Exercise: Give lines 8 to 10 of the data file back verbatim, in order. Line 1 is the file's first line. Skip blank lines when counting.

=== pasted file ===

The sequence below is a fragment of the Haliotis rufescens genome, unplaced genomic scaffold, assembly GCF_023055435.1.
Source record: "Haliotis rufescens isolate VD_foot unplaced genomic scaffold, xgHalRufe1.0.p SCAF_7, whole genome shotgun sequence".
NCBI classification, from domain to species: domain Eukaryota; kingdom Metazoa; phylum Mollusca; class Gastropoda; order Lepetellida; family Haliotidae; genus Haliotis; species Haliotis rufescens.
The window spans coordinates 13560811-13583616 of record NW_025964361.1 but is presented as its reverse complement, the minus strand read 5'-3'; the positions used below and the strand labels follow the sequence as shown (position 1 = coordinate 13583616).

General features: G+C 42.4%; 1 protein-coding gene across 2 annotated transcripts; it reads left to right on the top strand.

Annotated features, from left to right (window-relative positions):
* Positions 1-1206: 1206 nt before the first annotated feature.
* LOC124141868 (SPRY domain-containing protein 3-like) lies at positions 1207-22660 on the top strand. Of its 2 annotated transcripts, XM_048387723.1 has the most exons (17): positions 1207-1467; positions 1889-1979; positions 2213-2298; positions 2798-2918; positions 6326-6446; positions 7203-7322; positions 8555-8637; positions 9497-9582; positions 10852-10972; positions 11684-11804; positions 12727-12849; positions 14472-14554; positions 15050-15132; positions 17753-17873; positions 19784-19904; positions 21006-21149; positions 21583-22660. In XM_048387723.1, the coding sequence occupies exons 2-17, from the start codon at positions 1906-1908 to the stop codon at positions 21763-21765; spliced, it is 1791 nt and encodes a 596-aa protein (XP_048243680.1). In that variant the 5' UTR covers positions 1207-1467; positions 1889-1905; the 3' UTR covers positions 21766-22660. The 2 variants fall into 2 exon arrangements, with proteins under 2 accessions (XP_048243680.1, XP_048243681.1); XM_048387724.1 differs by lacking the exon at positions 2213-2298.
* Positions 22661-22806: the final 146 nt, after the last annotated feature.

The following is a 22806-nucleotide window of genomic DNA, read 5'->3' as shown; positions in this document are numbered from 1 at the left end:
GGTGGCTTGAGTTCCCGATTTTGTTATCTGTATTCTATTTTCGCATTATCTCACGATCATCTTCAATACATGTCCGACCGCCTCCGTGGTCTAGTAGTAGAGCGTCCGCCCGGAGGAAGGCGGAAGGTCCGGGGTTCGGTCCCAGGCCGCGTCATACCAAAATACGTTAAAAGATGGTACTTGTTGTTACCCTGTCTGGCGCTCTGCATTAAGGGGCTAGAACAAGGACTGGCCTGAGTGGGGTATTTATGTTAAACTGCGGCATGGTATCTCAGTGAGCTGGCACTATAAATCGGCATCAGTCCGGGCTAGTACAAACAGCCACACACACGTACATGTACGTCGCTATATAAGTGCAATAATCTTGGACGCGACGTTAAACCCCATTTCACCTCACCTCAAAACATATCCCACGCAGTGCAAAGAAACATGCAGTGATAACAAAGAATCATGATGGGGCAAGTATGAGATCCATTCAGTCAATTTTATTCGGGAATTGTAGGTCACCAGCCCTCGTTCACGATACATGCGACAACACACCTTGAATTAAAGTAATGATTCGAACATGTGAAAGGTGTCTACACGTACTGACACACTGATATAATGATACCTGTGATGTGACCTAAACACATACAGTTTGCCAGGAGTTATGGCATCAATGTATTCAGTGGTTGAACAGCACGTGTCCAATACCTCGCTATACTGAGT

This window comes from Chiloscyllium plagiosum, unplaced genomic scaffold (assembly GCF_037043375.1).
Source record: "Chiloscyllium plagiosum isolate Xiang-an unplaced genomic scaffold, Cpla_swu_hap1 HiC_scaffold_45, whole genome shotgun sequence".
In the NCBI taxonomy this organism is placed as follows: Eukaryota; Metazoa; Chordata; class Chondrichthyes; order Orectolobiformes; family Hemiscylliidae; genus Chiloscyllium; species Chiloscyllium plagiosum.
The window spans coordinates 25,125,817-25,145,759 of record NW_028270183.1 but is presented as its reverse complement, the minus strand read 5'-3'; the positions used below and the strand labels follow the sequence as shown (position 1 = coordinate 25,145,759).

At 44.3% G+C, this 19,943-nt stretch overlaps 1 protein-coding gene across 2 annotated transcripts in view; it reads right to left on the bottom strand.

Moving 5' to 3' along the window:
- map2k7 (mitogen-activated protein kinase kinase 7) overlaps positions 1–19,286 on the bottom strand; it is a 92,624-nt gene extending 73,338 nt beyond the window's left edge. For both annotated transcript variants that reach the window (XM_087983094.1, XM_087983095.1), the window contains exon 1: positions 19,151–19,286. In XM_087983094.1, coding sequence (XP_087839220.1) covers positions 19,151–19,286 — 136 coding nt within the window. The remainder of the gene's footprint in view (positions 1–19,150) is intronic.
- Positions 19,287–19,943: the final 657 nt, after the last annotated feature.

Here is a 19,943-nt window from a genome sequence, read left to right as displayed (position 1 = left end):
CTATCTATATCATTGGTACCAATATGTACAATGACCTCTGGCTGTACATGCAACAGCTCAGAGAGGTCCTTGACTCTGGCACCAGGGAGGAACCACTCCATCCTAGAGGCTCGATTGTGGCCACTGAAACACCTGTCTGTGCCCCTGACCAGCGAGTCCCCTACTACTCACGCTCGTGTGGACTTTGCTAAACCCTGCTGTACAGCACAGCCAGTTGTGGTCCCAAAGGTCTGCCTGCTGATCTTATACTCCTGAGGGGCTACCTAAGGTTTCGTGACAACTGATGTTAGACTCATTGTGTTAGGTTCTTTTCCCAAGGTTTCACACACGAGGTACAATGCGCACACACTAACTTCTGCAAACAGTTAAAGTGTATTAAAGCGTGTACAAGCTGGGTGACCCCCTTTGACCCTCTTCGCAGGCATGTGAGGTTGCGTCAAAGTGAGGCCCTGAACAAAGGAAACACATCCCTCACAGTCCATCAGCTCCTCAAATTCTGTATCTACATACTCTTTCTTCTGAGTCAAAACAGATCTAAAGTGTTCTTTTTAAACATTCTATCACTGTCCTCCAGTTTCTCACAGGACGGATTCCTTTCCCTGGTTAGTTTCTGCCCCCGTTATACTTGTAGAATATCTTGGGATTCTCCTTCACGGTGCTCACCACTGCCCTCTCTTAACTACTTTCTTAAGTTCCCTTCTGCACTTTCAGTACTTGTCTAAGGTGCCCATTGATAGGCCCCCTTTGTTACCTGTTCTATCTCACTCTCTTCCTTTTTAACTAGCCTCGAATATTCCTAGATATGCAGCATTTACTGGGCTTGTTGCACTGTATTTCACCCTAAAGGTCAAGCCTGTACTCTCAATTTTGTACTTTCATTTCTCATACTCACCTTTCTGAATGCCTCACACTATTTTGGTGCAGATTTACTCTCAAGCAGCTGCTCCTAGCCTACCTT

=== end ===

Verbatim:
* LOC124141868 (SPRY domain-containing protein 3-like) lies at positions 1207-22660 on the top strand. Of its 2 annotated transcripts, XM_048387723.1 has the most exons (17): positions 1207-1467; positions 1889-1979; positions 2213-2298; positions 2798-2918; positions 6326-6446; positions 7203-7322; positions 8555-8637; positions 9497-9582; positions 10852-10972; positions 11684-11804; positions 12727-12849; positions 14472-14554; positions 15050-15132; positions 17753-17873; positions 19784-19904; positions 21006-21149; positions 21583-22660. In XM_048387723.1, the coding sequence occupies exons 2-17, from the start codon at positions 1906-1908 to the stop codon at positions 21763-21765; spliced, it is 1791 nt and encodes a 596-aa protein (XP_048243680.1). In that variant the 5' UTR covers positions 1207-1467; positions 1889-1905; the 3' UTR covers positions 21766-22660. The 2 variants fall into 2 exon arrangements, with proteins under 2 accessions (XP_048243680.1, XP_048243681.1); XM_048387724.1 differs by lacking the exon at positions 2213-2298.
* Positions 22661-22806: the final 146 nt, after the last annotated feature.

The following is a 22806-nucleotide window of genomic DNA, read 5'->3' as shown; positions in this document are numbered from 1 at the left end: